Participative local democracy: Possibilities with new technologies
Upcoming SlideShare
Loading in...5
×

Like this? Share it with your network

Share

Participative local democracy: Possibilities with new technologies

  • 616 views
Uploaded on

In this report I examine the possibilities t offered by new technologies, such as the Internet, informatics devices and telecommunications, to improve legitimacy. I will be focusing specially in......

In this report I examine the possibilities t offered by new technologies, such as the Internet, informatics devices and telecommunications, to improve legitimacy. I will be focusing specially in local institutions, like the city council of Illescas. Due this space allows implementing these tools faster with less cost and risk. From this point, I distinguish four fields in which new technologies may be used in order to reach a remarkable political participation: 1) elections, 2) referendums, 3) transparency, and 4) legislative initiative. However, before assessing the possibilities of new technologies in the field of local democracy; I determine the requirements to succeed in our idea.

  • Full Name Full Name Comment goes here.
    Are you sure you want to
    Your message goes here
    Be the first to comment
No Downloads

Views

Total Views
616
On Slideshare
616
From Embeds
0
Number of Embeds
0

Actions

Shares
Downloads
1
Comments
0
Likes
2

Embeds 0

No embeds

Report content

Flagged as inappropriate Flag as inappropriate
Flag as inappropriate

Select your reason for flagging this presentation as inappropriate.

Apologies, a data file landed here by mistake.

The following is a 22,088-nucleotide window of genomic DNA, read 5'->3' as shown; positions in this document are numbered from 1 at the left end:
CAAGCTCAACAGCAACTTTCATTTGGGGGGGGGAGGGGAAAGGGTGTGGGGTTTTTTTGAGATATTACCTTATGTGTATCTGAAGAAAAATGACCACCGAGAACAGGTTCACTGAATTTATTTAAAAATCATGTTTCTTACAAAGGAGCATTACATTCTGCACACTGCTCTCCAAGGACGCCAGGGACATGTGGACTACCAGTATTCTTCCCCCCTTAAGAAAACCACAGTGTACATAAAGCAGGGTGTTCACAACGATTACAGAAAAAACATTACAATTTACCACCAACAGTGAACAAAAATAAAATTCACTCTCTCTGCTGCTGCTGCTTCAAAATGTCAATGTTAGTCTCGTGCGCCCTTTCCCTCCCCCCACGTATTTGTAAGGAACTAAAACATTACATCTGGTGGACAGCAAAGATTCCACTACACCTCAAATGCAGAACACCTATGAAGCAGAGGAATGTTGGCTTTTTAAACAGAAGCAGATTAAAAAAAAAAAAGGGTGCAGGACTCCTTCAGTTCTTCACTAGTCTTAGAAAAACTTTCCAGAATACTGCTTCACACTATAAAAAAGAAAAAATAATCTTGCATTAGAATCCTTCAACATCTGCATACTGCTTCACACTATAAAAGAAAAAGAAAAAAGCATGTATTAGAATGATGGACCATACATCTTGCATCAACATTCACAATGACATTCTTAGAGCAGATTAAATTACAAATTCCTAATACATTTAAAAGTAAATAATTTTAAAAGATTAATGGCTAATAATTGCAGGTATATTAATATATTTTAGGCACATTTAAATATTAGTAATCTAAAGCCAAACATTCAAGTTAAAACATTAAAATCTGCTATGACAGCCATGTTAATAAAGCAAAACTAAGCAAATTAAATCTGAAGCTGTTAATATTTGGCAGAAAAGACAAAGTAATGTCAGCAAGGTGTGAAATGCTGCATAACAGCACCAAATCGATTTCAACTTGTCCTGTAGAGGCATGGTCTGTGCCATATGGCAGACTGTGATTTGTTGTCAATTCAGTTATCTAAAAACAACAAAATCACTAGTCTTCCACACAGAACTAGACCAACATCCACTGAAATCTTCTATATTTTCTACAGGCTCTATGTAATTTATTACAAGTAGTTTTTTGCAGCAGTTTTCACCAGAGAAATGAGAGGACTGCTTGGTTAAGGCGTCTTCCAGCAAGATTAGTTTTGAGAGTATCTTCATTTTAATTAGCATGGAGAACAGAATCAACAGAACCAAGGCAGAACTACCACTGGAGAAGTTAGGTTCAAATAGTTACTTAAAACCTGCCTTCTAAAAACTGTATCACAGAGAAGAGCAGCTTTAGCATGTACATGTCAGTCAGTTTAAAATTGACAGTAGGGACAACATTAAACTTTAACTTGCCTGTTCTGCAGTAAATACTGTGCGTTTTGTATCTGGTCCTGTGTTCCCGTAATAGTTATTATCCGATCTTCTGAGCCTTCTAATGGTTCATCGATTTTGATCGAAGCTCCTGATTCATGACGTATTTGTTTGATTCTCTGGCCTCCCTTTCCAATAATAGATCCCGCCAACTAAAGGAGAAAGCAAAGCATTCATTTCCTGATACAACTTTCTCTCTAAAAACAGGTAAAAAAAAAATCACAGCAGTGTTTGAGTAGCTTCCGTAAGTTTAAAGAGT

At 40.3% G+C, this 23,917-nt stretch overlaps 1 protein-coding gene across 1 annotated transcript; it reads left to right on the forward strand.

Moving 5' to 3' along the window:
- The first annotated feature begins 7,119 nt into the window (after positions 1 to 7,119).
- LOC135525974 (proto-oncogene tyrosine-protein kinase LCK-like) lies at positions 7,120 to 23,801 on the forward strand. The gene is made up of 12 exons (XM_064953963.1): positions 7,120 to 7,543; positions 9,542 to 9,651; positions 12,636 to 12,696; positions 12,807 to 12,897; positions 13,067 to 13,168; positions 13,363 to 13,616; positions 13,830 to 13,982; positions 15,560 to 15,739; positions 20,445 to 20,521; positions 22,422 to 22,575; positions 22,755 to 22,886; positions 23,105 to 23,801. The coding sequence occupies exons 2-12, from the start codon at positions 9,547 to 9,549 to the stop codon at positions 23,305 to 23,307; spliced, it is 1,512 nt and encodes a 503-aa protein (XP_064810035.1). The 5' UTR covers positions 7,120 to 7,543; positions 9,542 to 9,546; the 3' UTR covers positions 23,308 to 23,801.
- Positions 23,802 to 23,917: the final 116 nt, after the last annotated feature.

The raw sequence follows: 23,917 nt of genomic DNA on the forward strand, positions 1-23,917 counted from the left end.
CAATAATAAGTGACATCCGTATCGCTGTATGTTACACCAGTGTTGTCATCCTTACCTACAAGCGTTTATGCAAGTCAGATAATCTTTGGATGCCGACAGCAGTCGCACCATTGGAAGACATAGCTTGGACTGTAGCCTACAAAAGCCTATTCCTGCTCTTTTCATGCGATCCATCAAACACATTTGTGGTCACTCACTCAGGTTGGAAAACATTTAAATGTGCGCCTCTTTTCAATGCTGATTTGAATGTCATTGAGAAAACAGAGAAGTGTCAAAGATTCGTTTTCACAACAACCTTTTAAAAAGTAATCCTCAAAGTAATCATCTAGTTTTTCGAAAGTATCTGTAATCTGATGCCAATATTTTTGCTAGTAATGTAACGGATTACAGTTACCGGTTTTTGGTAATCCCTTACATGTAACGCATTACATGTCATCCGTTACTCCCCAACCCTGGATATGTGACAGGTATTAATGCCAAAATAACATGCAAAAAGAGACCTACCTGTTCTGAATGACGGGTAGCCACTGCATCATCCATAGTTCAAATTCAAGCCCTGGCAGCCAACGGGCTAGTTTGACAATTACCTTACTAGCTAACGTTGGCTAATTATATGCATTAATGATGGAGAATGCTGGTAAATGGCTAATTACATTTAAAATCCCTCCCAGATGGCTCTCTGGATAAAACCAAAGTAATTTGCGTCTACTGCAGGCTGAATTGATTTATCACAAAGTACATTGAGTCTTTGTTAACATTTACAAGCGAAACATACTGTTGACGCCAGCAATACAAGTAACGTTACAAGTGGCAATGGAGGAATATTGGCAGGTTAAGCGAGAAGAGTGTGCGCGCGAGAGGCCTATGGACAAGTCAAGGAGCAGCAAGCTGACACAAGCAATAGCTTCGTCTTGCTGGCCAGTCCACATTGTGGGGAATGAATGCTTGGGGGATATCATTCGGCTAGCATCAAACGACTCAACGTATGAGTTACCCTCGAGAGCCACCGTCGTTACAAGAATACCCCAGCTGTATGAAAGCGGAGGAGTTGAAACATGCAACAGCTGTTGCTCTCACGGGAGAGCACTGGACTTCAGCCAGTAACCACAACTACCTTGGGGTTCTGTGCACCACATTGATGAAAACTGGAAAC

Cancel
    No notes for slide

Transcript

  • 1. In this report I examine the possibilities t offered by new technologies, such as the Internet, informatics devices and telecommunications, to improve legitimacy. I will be focusing specially in local institutions, like the city council of Illescas. Due this space allows implementing these tools faster with less cost and risk. From this point, I distinguish four fields in which new technologies may be used in order to reach a remarkable political participation: 1) elections, 2) referendums, 3) transparency, and 4) legislative initiative. However, before assessing the possibilities of new technologies in the field of local democracy; I determine the requirements to succeed in our idea. Keywords: e-democracy, legitimation, political participation, e-transparency, new technologies, Illescas, new institutionalism, Spain, O-Government Participative local democracy: Possibilities with new technologiesDaniel de GraciaEmail: daniillescas9@hotmail.comLinkedIn:es.linkedin.com/in/danielgraciaTwitter: @ChaniwaldoE-magazine: scoop.it/t/making-democracy-more-participative Report prepared for